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Introducing the ABL GUI Designer : Concepts : Code analysis in GUI Designer

Code analysis in GUI Designer

The &ANALYZE directives are commands understood by the OpenEdge Analyzer, a component of the OpenEdge Compiler. The Analyzer's main purpose is to make information about static objects available to the AppBuilder. The activities of the Analyzer are completely transparent, except for the &ANALYZE directives that appear in your code. You can use the GUI Designer effectively without knowing anything about the Analyzer, but if you want to know more about the directives appearing in your code, continue reading.
There are two main &ANALYZE directives: &ANALYZE-SUSPEND and &ANALYZE-RESUME. The &ANALYZE-SUSPEND directive causes the Analyzer to suspend analysis of ABL code. The &ANALYZER-RESUME directive causes the Analyzer to resume analysis.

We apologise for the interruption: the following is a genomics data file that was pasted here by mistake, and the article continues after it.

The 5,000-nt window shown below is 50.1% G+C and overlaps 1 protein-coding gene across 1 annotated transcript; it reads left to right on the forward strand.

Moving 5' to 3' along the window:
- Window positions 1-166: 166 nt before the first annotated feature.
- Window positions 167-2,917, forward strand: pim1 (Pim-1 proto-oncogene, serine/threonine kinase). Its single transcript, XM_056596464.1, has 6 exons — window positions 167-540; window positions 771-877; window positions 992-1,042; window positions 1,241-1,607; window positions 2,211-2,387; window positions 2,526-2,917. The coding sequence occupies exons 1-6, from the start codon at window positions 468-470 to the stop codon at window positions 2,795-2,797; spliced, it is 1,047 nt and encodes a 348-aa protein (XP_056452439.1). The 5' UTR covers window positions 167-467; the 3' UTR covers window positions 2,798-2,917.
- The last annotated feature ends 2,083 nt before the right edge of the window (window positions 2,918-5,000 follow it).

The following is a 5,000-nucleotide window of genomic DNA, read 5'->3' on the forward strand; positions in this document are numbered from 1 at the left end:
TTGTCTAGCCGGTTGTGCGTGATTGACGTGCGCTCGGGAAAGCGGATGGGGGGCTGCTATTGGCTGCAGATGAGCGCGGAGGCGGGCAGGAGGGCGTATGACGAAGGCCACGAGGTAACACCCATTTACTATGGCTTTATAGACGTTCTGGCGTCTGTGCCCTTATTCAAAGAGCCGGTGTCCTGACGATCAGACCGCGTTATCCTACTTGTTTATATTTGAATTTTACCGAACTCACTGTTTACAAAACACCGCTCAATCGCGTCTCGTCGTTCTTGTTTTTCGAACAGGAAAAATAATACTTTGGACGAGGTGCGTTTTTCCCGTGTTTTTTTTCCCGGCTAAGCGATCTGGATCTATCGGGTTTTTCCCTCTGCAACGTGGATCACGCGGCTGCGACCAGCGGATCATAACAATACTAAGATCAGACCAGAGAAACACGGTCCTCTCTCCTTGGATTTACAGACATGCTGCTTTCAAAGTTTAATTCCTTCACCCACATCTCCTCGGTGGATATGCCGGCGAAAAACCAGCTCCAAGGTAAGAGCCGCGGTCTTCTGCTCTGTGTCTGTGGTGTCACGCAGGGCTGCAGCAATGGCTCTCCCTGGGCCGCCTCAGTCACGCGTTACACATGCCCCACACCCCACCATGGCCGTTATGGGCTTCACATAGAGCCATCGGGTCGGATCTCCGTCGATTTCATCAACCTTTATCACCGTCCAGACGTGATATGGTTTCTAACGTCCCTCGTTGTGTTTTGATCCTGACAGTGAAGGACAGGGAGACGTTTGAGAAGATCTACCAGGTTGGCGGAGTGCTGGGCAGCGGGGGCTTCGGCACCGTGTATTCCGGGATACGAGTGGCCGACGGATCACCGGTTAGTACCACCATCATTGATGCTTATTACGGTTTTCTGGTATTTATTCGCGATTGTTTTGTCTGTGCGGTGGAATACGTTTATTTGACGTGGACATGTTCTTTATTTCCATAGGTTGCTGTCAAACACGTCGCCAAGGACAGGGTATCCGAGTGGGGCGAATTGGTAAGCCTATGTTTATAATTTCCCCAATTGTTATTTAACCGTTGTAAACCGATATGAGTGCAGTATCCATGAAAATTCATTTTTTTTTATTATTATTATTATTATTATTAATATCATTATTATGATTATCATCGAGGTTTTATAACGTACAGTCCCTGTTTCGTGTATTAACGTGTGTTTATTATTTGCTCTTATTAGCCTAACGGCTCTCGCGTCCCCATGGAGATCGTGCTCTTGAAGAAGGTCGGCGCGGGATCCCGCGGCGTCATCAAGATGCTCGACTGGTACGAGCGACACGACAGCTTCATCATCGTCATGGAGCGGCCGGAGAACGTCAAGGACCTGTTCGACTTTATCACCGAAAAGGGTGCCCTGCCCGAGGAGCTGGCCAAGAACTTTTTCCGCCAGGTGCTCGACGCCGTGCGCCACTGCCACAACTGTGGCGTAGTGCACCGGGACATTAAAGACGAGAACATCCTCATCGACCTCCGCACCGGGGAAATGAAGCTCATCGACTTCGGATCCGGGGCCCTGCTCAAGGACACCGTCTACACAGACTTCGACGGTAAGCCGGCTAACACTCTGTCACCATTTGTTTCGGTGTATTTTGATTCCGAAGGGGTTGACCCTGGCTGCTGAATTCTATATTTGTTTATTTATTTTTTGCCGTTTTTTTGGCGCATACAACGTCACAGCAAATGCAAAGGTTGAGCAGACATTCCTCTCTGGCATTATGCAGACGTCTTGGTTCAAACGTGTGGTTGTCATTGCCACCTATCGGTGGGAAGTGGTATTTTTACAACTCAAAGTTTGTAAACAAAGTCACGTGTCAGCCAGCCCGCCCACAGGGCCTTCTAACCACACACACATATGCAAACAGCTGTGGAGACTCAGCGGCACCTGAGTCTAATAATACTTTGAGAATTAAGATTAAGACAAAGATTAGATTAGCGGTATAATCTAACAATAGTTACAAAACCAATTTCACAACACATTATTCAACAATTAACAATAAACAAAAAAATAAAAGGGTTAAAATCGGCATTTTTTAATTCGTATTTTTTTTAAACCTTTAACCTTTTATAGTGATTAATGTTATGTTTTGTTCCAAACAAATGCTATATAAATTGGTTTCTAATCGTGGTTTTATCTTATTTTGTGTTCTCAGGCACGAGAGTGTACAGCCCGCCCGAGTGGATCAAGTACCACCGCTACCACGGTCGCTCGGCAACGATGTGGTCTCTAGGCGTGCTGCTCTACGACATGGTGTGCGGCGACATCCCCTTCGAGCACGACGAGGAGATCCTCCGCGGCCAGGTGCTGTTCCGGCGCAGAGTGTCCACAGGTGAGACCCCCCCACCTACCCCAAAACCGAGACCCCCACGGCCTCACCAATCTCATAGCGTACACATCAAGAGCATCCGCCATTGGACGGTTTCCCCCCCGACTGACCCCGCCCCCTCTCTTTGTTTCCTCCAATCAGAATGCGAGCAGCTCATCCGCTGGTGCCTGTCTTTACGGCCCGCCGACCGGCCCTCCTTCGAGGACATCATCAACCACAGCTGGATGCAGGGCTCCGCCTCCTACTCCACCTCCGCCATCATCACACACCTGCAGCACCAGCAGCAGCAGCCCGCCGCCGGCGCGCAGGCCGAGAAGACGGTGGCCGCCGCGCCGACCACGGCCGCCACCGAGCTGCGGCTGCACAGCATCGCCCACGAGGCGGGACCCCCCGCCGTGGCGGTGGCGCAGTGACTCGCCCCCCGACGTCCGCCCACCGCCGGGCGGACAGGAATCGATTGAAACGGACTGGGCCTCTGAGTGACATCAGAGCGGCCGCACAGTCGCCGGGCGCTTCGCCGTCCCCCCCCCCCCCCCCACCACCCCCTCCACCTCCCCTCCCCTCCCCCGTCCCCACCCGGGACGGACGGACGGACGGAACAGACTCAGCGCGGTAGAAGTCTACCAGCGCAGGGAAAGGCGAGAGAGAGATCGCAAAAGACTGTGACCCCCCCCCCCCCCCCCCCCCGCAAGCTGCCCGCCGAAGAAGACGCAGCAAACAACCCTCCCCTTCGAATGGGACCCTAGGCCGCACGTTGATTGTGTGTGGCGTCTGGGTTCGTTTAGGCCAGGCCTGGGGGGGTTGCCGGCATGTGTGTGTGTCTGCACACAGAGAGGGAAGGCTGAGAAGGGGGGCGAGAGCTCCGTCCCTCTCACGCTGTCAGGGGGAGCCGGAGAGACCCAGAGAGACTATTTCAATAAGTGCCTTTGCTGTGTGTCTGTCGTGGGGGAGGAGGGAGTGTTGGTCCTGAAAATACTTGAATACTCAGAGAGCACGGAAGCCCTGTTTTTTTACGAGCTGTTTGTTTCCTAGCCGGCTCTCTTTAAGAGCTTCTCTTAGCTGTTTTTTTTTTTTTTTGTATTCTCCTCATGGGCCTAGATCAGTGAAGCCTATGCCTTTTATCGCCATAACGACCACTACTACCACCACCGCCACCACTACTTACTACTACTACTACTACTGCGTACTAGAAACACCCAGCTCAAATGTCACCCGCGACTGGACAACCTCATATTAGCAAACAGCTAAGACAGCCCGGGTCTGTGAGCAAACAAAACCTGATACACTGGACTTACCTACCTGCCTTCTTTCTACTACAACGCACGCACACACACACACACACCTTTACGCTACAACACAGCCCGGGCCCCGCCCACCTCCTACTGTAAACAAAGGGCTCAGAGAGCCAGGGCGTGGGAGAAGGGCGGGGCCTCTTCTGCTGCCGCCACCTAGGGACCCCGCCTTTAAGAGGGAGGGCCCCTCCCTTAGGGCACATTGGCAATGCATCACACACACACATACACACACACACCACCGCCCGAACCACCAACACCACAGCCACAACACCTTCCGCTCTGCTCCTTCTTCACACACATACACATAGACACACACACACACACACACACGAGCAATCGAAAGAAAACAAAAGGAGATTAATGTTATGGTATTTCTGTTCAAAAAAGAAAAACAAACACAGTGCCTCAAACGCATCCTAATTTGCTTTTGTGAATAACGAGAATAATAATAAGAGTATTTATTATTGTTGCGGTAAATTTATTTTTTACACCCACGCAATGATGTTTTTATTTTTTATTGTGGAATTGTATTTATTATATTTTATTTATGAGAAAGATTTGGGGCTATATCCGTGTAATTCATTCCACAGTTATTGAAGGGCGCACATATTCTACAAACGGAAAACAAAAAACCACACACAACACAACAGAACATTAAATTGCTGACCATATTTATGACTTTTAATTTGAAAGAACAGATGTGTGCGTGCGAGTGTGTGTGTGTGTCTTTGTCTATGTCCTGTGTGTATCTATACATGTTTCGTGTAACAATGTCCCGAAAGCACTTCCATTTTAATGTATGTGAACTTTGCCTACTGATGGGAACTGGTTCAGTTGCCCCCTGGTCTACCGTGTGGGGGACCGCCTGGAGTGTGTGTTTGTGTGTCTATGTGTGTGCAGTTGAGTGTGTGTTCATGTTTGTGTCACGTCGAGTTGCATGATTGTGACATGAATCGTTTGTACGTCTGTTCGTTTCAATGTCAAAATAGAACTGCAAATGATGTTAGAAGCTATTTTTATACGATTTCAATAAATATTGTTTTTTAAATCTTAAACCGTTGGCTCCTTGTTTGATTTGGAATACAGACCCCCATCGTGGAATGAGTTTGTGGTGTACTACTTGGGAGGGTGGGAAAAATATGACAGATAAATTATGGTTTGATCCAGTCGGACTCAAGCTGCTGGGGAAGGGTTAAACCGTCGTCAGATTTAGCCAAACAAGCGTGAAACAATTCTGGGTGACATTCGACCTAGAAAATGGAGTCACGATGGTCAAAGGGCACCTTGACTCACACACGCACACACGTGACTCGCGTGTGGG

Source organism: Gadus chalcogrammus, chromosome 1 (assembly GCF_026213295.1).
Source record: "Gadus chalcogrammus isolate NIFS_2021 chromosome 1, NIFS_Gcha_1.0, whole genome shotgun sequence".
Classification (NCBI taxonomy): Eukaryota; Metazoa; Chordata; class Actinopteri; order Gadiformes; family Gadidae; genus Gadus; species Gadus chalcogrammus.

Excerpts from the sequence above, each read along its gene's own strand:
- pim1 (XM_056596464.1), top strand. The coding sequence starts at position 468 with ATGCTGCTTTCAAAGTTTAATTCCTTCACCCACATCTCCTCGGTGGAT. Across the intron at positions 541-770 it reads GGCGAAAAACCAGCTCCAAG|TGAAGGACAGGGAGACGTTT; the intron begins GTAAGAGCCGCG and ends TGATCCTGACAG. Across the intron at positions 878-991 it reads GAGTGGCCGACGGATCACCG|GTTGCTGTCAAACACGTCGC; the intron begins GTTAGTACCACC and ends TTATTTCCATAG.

The Analyzer performs its work when the GUI Designer opens a .w file. When the GUI Designer opens a .w file, the Analyzer builds a temporary file that contains:
*A summary table of information about the static objects created with the GUI Designer. User-supplied object definitions, whether static or dynamic, are not analyzed.
*Exact copies of any user-supplied code (triggers, variable definitions, etc.).
*Exact copies of any AppBuilder -generated code that is not analyzed (such as CREATE WINDOW statements).
The GUI Designer then reads contents of the temporary file into memory, storing the information in temporary tables.
The summary table is the Analyzer's most important output and is the Analyzer's main purpose. This table contains all of the relevant information about the .w file's static objects, including their dimensions. The format of the summary table is one that the GUI Designer can easily parse. Using information in this table, the GUI Designer creates design-time representations of the static objects. These representations are what you physically manipulate within the design window.
The Analyzer cannot provide summary information about dynamic objects. Dynamic objects are created at run time, not defined at compile time. The GUI Designer must examine all unanalyzed code, extracting information it requires to create design windows and dialog boxes.